On Wickedness and Wit; Beginning Either/Or

I ventured into Either/Or tonight.  Despite its sensational history I was not particularly looking forward to it.  I read the first volume a few years back and don’t have fond memories of it.  I forgot, however, the aphorisms that begin the first volume which is attributed to A (who writes in an aesthetic mode) as opposed to B who writes in a ethical mode in the second volume.  Here are two quotes,

Let others complain that the age is wicked; my complaint is that it is paltry; for it lacks passion.  Men’s thoughts are thin and flimsy like lace, they are themselves pitiable like the lacemakers.  The thoughts of their hearts are to paltry to sinful.  For a worm it might be regarded as a sin to harbour such thoughts, but not for a being made in the image of God.  Their lusts are dull and sluggish, their passions sleepy. . . . This is the reason my soul always turns back to the Old Testament and to Shakespeare.  I feel that those who speak there are at least human beings: they hate, they love, they murder their enemies, and curse their descendants throughout all generations, they sin.

And later,

It happened that a fire broke out backstage in a theater.  The clown came out to inform the public.  They thought it was a jest and applauded.  He repeated his warning, they shouted even louder.  So I think the world will come to an end amid general applause from all the wits, who believe that it is a joke.


4 thoughts on “On Wickedness and Wit; Beginning Either/Or

  1. I’m sympathetic with your lack of fond memories! I have been unsuccessful in my two attempts to read Either/Or vol I (never having been ‘assigned’ the task by anyone but myself) but I did read vol II with good result a few years ago (also self-assigned).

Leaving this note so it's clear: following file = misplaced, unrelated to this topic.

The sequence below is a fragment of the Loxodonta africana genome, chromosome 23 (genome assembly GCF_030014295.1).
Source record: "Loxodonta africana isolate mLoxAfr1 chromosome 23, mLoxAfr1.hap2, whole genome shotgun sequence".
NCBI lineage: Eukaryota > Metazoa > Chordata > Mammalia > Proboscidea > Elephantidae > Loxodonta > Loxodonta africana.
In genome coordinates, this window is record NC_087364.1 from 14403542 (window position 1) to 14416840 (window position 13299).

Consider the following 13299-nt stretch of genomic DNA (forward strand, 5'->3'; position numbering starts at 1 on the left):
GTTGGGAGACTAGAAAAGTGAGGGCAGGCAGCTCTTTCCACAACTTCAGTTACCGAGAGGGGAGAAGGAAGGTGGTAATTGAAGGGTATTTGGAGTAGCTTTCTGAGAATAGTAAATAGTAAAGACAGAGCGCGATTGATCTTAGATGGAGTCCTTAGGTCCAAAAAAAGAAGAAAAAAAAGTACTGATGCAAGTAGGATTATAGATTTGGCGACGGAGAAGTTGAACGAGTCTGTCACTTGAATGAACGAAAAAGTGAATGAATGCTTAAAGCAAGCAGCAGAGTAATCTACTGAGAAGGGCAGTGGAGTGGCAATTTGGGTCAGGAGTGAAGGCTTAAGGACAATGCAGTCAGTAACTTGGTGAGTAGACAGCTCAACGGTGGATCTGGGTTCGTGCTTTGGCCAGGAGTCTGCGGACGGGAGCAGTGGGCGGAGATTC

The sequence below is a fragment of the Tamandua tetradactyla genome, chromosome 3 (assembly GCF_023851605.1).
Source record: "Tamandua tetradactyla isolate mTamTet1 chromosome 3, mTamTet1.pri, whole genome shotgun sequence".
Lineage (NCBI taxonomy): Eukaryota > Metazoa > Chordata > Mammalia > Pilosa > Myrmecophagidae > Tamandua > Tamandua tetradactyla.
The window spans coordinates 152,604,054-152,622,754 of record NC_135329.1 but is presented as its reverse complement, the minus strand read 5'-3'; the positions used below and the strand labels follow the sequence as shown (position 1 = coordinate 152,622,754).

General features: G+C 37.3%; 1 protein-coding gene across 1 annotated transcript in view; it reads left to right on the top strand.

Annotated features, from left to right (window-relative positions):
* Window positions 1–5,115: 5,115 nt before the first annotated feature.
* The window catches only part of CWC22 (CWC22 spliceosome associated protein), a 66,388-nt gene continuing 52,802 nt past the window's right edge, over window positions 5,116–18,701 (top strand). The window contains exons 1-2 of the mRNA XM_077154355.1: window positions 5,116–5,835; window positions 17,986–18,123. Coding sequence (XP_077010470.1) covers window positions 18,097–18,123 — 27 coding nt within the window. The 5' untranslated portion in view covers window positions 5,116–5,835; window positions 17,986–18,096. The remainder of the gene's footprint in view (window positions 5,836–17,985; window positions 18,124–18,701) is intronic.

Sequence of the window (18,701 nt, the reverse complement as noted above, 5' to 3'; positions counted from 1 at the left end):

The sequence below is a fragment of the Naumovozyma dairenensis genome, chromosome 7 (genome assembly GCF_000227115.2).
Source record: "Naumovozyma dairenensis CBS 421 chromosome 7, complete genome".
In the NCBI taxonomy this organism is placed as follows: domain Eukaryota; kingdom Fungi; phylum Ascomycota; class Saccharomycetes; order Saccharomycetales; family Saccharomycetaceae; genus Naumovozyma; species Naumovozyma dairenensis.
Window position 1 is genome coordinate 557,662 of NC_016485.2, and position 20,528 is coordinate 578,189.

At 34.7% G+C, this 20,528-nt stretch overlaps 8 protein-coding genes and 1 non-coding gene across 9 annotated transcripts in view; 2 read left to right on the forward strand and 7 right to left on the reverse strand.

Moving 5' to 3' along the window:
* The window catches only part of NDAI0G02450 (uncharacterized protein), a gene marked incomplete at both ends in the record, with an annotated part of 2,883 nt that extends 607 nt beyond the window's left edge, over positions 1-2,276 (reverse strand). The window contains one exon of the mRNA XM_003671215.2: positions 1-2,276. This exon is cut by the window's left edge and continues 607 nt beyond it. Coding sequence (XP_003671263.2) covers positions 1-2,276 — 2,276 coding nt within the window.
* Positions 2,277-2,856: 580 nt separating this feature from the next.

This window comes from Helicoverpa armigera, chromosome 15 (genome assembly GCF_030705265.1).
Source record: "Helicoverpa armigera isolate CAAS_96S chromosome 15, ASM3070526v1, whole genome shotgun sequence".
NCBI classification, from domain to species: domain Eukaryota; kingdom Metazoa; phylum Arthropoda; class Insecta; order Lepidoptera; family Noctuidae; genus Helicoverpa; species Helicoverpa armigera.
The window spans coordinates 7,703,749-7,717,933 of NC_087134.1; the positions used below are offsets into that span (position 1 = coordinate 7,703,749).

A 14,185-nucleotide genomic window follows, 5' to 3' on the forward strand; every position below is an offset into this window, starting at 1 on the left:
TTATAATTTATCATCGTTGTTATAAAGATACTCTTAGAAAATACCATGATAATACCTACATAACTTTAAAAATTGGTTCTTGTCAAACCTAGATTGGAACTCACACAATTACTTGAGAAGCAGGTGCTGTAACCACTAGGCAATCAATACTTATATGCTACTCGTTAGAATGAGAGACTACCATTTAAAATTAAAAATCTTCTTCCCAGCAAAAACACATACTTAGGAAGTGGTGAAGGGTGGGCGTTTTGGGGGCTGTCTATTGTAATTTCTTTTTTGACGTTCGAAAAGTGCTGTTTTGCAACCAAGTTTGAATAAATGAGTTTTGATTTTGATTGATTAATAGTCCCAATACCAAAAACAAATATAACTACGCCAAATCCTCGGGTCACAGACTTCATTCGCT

I’m reading Schleiermacher’s dogmatics (1831) and he mentions an ‘aesthetic’ side of religion in an uncomplimentary way. several years ago I made a study of the posthumous auction lists for SK’s personal library — 8 vols of Schleiermacher (including the dogmatics – and a Danish translation of his sermons). But of course there are others…


  2. I am hoping that coming hot on the heels of his thesis this will be a more meaningful read. I am also reading a little bit of biographical material. So far this has been helping the context of this volume.
    K. seems to have a kept a broadly positive view of Schleiermacher. I remember one footnote lamenting how philosophers chose Hegel over Schleiemacher. And of course K.’s own relationship to the ‘aesthetic’ is problematic depending on how you want to read his over-arching authorship.


  3. SK also possessed two complete sets of Plato’s works, one in Latin and one in Deutsche (almost certainly the translation by Schleiermacher with short introductions) which may have aided him in the dissertation.

    Those Schelling lecture notes of earlier this week I found historically interesting when I read them – SK must have gone to Berlin to hear old Schelling with high expectations (which appeared not to have been met as I recall). Those are the same lectures which were called ‘an epoch’ by Engels (who also attended) I think because he viewed them as the last gasp of the idealistic defense of religion. I have 10 of the lectures in the Richey/Zisselsberger translation (2007) but have not yet been able to break into them with any real relish (I bought a used copy knowing they were of historical interest).


  4. The notes did become more interesting as I got into them. The biggest problem was my historical and conceptual limitations in trying to make sense of what were notes and so unconcerned with having to explain anything fundamentally.


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